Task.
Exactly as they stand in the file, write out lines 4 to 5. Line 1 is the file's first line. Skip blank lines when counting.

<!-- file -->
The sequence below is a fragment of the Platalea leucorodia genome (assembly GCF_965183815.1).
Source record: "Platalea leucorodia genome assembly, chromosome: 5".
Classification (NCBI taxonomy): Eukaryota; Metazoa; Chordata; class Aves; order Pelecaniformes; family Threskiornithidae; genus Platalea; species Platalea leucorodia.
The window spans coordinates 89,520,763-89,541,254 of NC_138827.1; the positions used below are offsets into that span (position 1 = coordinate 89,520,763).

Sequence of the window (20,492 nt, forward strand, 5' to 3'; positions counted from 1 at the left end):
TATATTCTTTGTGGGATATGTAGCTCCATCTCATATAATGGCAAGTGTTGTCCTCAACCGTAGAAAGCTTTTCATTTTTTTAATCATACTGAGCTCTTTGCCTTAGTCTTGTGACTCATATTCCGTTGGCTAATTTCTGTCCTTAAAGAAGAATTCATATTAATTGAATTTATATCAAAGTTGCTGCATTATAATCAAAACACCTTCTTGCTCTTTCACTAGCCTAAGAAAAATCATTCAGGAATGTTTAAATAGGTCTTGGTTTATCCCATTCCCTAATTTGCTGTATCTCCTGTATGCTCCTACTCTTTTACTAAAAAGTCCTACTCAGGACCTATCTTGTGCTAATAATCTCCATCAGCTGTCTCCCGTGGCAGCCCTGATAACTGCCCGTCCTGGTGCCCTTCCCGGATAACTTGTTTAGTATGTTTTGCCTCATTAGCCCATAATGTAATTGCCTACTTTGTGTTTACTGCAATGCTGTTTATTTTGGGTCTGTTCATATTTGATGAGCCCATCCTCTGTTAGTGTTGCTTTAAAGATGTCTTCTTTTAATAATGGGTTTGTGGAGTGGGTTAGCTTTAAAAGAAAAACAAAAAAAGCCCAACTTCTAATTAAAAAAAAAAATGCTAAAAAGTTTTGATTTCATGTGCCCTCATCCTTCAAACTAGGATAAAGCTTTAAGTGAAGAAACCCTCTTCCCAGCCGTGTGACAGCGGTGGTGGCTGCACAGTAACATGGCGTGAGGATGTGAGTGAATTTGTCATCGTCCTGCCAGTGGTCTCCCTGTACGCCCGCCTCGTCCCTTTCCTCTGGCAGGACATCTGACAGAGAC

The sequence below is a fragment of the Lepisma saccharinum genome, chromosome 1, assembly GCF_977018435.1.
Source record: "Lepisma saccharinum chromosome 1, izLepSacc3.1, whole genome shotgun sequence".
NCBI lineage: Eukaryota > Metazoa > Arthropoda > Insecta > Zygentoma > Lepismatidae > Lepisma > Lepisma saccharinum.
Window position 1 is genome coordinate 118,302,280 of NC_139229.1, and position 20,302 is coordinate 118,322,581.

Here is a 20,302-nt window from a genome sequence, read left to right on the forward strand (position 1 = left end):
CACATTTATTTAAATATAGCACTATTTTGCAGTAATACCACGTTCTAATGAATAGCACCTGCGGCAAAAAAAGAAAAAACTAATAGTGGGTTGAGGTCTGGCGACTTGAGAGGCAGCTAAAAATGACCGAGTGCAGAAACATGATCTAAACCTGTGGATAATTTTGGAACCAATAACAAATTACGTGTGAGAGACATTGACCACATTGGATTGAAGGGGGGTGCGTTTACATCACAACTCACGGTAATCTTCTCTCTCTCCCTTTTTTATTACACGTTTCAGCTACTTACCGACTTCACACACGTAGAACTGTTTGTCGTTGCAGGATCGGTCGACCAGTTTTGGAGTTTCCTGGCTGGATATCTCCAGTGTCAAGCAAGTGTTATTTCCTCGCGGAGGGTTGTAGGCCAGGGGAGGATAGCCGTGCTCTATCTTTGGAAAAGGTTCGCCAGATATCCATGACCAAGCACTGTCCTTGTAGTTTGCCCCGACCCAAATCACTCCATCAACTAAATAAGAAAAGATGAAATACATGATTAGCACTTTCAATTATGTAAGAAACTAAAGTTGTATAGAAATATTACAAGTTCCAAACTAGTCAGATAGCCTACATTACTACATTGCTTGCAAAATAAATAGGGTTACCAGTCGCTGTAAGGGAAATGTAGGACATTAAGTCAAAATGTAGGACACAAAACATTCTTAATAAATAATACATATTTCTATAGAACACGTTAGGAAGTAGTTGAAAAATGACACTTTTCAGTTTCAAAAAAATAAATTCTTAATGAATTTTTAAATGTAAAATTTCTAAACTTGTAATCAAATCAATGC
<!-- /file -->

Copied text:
The window spans coordinates 89,520,763-89,541,254 of NC_138827.1; the positions used below are offsets into that span (position 1 = coordinate 89,520,763).

Sequence of the window (20,492 nt, forward strand, 5' to 3'; positions counted from 1 at the left end):